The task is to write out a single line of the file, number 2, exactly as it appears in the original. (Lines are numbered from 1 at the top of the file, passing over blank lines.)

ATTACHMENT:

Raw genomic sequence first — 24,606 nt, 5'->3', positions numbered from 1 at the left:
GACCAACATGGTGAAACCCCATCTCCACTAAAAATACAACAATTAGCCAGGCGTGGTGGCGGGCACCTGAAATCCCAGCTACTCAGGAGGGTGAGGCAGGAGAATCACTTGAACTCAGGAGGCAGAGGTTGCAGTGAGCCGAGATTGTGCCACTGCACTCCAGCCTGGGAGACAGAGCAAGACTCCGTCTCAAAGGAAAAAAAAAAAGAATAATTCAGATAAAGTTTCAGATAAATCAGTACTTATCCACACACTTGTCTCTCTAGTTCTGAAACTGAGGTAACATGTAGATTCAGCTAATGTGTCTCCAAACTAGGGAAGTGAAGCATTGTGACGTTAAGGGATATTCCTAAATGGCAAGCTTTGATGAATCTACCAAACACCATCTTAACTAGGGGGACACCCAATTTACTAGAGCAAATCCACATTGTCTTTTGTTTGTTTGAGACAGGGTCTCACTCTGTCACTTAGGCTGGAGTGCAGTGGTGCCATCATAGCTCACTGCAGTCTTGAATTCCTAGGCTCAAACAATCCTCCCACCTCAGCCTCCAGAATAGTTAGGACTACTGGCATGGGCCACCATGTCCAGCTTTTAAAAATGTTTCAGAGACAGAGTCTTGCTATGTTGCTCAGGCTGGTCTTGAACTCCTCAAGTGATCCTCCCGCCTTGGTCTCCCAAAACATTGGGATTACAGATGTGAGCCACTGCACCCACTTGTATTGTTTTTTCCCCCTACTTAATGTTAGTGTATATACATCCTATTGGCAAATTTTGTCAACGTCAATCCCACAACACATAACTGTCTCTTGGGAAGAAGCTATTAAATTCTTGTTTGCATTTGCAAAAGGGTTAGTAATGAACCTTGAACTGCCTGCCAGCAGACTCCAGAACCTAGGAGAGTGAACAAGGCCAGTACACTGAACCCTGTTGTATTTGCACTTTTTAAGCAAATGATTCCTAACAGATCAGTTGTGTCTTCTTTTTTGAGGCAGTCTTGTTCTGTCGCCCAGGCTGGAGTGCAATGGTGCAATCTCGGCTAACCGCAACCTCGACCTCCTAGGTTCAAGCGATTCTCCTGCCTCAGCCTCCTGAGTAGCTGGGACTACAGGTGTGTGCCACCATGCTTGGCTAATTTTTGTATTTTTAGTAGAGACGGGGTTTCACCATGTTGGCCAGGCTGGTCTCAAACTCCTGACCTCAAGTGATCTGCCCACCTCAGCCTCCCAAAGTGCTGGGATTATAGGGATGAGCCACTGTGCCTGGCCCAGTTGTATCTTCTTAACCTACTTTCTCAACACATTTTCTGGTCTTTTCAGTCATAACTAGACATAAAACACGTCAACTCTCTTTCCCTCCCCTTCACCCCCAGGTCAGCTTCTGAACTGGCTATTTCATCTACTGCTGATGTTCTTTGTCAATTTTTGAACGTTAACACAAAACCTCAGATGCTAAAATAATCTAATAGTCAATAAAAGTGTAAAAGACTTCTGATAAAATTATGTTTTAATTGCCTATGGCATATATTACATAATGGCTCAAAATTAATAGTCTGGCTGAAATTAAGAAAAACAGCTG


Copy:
GACCAACATGGTGAAACCCCATCTCCACTAAAAATACAACAATTAGCCAGGCGTGGTGGCGGGCACCTGAAATCCCAGCTACTCAGGAGGGTGAGGCAGGAGAATCACTTGAACTCAGGAGGCAGAGGTTGCAGTGAGCCGAGATTGTGCCACTGCACTCCAGCCTGGGAGACAGAGCAAGACTCCGTCTCAAAGGAAAAAAAAAAAGAATAATTCAGATAAAGTTTCAGATAAATCAGTACTTATCCACACACTTGTCTCTCTAGTTCTGAAACTGAGGTAACATGTAGATTCAGCTAATGTGTCTCCAAACTAGGGAAGTGAAGCATTGTGACGTTAAGGGATATTCCTAAATGGCAAGCTTTGATGAATCTACCAAACACCATCTTAACTAGGGGGACACCCAATTTACTAGAGCAAATCCACATTGTCTTTTGTTTGTTTGAGACAGGGTCTCACTCTGTCACTTAGGCTGGAGTGCAGTGGTGCCATCATAGCTCACTGCAGTCTTGAATTCCTAGGCTCAAACAATCCTCCCACCTCAGCCTCCAGAATAGTTAGGACTACTGGCATGGGCCACCATGTCCAGCTTTTAAAAATGTTTCAGAGACAGAGTCTTGCTATGTTGCTCAGGCTGGTCTTGAACTCCTCAAGTGATCCTCCCGCCTTGGTCTCCCAAAACATTGGGATTACAGATGTGAGCCACTGCACCCACTTGTATTGTTTTTTCCCCCTACTTAATGTTAGTGTATATACATCCTATTGGCAAATTTTGTCAACGTCAATCCCACAACACATAACTGTCTCTTGGGAAGAAGCTATTAAATTCTTGTTTGCATTTGCAAAAGGGTTAGTAATGAACCTTGAACTGCCTGCCAGCAGACTCCAGAACCTAGGAGAGTGAACAAGGCCAGTACACTGAACCCTGTTGTATTTGCACTTTTTAAGCAAATGATTCCTAACAGATCAGTTGTGTCTTCTTTTTTGAGGCAGTCTTGTTCTGTCGCCCAGGCTGGAGTGCAATGGTGCAATCTCGGCTAACCGCAACCTCGACCTCCTAGGTTCAAGCGATTCTCCTGCCTCAGCCTCCTGAGTAGCTGGGACTACAGGTGTGTGCCACCATGCTTGGCTAATTTTTGTATTTTTAGTAGAGACGGGGTTTCACCATGTTGGCCAGGCTGGTCTCAAACTCCTGACCTCAAGTGATCTGCCCACCTCAGCCTCCCAAAGTGCTGGGATTATAGGGATGAGCCACTGTGCCTGGCCCAGTTGTATCTTCTTAACCTACTTTCTCAACACATTTTCTGGTCTTTTCAGTCATAACTAGACATAAAACACGTCAACTCTCTTTCCCTCCCCTTCACCCCCAGGTCAGCTTCTGAACTGGCTATTTCATCTACTGCTGATGTTCTTTGTCAATTTTTGAACGTTAACACAAAACCTCAGATGCTAAAATAATCTAATAGTCAATAAAAGTGTAAAAGACTTCTGATAAAATTATGTTTTAATTGCCTATGGCATATATTACATAATGGCTCAAAATTAATAGTCTGGCTGAAATTAAGAAAAACAGCTG